I went out myself on Christmas day and exchanged some cigarettes for cigars, and this game has been going on from Christmas Eve till midnight on Boxing Day without a single round being fired. The German I met had been a waiter in London and could use our language a little. He says that didn’t want to fight and I think he was telling the truth as we are not getting half so many bullets as usual. I know this statement will take a bit of believing but it is absolutely correct. Fancy a German shaking your flapper as though he were trying to smash your fingers, and then a few days later trying to plug you. I hardly know what to think about it, but I fancy they are working up a big scheme so that they can give us a doing, but our chaps are prepared, and I am under the impression they will get more than they bargained more.
“We don’t want to kill you, and you don’t want to kill us, so why shoot?”
2nd Lieutenant Cyril Drummond,
135th Battery, Royal Field Artillery
On Boxing day we walked up to the village of St Yvon where the observation was. I soon discovered that places where we were usually shot at were quite safe. There were two sets of front trenches only a few yards apart, and yet there were soldiers, both British and German, standing on top of them, digging or repairing the trench in some way, without ever shooting at each other. It was an extraordinary situation.
In the sunken road I met an officer I knew, and we walked along together so that we could look across to the German front line, which was about seventy yards away. One of the Germans waved to us and said “Come over here”. We said “You come over here if you want to talk”. So he climbed out of his trench and came over towards us. We met, and very gravely saluted each other. He was joined by more Germans, and some of the Dublin Fusiliers from our own trenches came out to join us. No German officer came out, it was only the ordinary soldiers. We talked, mainly in French, because my German was not very good and none og the Germans could speak English well. But managed to get together all right. One of them said, “We don’t want to kill you, and you don’t want to kill us, so why shoot?”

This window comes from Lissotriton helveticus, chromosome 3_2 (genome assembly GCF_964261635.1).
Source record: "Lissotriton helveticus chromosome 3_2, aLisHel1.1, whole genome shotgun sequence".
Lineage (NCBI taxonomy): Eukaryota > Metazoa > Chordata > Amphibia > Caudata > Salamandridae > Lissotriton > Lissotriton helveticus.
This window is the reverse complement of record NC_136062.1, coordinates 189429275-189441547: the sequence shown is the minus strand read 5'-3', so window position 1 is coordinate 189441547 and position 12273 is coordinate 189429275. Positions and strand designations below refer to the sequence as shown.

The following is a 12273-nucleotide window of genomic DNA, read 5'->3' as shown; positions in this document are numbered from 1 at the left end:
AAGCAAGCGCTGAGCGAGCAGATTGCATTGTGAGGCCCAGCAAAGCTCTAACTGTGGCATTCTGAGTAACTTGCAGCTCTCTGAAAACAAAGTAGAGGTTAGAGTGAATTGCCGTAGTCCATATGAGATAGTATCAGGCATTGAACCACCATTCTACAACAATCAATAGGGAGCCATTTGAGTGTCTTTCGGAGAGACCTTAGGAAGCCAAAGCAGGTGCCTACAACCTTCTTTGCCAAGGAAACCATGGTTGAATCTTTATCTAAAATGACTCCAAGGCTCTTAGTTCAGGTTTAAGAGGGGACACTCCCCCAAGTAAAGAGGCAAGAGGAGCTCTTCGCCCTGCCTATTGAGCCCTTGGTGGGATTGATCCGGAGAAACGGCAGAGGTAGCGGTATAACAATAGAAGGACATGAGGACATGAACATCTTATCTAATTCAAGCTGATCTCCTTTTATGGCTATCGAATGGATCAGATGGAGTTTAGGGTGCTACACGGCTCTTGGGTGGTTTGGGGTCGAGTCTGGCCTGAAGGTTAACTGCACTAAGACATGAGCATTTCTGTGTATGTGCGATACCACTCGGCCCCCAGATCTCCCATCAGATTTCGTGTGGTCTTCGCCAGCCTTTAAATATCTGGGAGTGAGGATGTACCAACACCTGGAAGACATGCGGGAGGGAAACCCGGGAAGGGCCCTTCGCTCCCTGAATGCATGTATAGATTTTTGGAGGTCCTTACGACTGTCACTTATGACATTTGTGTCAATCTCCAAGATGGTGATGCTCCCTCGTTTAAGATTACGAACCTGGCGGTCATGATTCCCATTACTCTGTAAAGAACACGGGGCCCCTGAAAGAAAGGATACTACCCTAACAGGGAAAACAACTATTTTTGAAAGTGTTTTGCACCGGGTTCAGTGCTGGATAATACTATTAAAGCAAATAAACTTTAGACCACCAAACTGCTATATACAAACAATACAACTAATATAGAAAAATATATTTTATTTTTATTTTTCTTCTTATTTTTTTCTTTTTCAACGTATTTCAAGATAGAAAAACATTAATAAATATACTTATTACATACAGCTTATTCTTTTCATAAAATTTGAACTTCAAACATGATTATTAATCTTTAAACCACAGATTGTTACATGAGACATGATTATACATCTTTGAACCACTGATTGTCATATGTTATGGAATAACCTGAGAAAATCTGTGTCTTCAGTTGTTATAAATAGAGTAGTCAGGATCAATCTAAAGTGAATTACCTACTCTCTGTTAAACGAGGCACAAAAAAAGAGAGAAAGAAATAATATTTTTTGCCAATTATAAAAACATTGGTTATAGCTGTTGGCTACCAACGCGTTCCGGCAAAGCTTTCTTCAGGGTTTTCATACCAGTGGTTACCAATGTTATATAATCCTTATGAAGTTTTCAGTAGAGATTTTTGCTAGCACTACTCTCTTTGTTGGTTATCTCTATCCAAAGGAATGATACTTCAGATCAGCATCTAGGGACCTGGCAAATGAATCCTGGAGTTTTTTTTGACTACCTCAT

They gave me some German tobacco and German cigars – they seemed to have plenty of those, and very good ones too – and they asked whether we had any jam. One of the Dublin Fusiliers got a tin of jam which had been opened, but very little taken out, and he gave it to a German who gave him two cigars for it. I lined them all up and took a photograph.
Christmas in the trenches
2nd Lieutenant J. D. Wyatt,
2nd Battalion, The Yorkshire Regiment
30 December 1915
Same routine as before. Still no war! At about lunchtime however a message came down the line to say that Germans had sent across to say that their General was coming along in the afternoon, so we had better keep down, as they might have to do little shooting to make things look right!!! And this is war!! This we did, and a few shots came over about 3.30 p.m.
Christmas Truce: one year later
Lieutenant Gordon Barber, 1st Battalion,
The Queen’s Own Cameron Highlanders
We had an order from GHQ saying that it was hoped that there would be no repetition of the regrettable recurrences of last Christmas Day, and that any German who ventured to show himself was to be shot at once. We subsequently heard that the Huns had a similar order. Opposite us there was no attempt at a truce, and no insulting messages were shouted across. On our right the French, after singing carols must of the night, and the Huns replying, did go out for about three minutes, and as soon as they got back put over covey of rifle grenades. A true conception of the Christian spirit!
Day carried on as usual, except that we did have plum pudding, flaming with rum, for our dinner.
Lyn Macdonald, 1914-1918: Voices & Images of the Great War, Michael Joseph, London, 1988